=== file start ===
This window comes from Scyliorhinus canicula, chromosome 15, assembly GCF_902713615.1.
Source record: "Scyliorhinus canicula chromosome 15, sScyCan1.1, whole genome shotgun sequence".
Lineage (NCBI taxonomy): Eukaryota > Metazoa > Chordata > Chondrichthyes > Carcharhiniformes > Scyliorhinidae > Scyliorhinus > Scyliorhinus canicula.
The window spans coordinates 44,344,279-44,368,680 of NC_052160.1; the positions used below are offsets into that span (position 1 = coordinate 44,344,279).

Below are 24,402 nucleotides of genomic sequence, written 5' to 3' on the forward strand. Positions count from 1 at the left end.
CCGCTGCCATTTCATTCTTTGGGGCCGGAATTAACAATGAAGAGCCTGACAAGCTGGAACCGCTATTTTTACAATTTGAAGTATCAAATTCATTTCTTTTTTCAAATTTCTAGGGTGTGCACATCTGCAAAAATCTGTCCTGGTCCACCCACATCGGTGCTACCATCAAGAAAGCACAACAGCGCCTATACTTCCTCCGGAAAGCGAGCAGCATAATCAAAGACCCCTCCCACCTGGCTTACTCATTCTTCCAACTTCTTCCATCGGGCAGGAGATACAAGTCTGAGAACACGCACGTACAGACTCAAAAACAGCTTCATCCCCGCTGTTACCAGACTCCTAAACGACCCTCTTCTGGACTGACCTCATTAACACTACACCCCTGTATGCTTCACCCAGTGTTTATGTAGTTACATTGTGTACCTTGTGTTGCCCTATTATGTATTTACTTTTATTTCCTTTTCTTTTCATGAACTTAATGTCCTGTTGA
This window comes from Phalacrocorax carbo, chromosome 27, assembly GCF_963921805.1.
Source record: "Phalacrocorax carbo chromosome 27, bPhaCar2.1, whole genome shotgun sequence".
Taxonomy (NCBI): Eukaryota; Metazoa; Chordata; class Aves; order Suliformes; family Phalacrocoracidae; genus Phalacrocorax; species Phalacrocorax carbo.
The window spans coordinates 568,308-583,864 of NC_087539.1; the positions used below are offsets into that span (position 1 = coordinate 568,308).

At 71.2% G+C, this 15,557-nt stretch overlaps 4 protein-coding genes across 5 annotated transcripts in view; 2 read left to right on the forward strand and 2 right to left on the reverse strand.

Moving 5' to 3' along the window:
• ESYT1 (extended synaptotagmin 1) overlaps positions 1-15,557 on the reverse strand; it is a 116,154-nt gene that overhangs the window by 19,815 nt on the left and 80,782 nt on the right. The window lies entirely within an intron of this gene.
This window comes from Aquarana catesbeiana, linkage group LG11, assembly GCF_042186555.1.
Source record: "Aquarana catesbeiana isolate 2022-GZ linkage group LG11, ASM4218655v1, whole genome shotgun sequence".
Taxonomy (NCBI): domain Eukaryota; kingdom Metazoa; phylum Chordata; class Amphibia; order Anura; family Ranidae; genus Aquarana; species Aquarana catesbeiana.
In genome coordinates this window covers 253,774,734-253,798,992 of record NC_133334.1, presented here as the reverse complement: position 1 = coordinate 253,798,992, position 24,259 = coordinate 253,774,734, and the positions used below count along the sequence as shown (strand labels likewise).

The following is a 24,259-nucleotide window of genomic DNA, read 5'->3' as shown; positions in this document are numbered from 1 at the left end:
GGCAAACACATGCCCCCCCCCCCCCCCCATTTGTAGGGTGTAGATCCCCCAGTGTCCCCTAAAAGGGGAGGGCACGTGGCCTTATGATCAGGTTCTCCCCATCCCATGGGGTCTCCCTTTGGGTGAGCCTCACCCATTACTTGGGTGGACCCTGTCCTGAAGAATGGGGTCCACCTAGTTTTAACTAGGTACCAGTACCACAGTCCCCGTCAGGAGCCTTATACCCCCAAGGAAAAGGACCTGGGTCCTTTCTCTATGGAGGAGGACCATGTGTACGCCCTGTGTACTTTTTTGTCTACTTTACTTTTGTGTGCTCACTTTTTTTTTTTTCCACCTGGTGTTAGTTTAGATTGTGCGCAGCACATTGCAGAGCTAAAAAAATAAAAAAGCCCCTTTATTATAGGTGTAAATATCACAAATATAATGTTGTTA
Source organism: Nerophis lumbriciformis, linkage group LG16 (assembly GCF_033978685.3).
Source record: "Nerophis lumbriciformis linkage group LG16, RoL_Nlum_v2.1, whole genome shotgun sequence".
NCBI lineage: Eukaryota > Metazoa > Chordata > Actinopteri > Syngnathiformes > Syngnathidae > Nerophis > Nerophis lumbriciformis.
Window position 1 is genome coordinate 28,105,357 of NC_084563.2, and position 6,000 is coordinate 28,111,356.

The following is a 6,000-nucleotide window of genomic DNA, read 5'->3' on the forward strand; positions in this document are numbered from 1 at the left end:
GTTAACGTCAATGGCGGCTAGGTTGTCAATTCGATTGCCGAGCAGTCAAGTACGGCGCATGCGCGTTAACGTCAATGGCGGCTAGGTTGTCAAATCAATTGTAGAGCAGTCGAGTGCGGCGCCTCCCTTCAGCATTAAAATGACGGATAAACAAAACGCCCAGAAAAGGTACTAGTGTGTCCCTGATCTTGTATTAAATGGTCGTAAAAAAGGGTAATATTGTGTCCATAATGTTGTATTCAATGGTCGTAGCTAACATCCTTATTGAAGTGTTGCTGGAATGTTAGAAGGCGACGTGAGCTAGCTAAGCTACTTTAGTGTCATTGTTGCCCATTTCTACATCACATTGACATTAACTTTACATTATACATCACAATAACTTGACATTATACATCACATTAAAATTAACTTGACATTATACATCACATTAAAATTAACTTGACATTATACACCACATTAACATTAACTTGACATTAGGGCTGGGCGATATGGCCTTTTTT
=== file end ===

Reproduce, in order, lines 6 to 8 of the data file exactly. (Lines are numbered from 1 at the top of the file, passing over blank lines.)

CCGCTGCCATTTCATTCTTTGGGGCCGGAATTAACAATGAAGAGCCTGACAAGCTGGAACCGCTATTTTTACAATTTGAAGTATCAAATTCATTTCTTTTTTCAAATTTCTAGGGTGTGCACATCTGCAAAAATCTGTCCTGGTCCACCCACATCGGTGCTACCATCAAGAAAGCACAACAGCGCCTATACTTCCTCCGGAAAGCGAGCAGCATAATCAAAGACCCCTCCCACCTGGCTTACTCATTCTTCCAACTTCTTCCATCGGGCAGGAGATACAAGTCTGAGAACACGCACGTACAGACTCAAAAACAGCTTCATCCCCGCTGTTACCAGACTCCTAAACGACCCTCTTCTGGACTGACCTCATTAACACTACACCCCTGTATGCTTCACCCAGTGTTTATGTAGTTACATTGTGTACCTTGTGTTGCCCTATTATGTATTTACTTTTATTTCCTTTTCTTTTCATGAACTTAATGTCCTGTTGA
This window comes from Phalacrocorax carbo, chromosome 27, assembly GCF_963921805.1.
Source record: "Phalacrocorax carbo chromosome 27, bPhaCar2.1, whole genome shotgun sequence".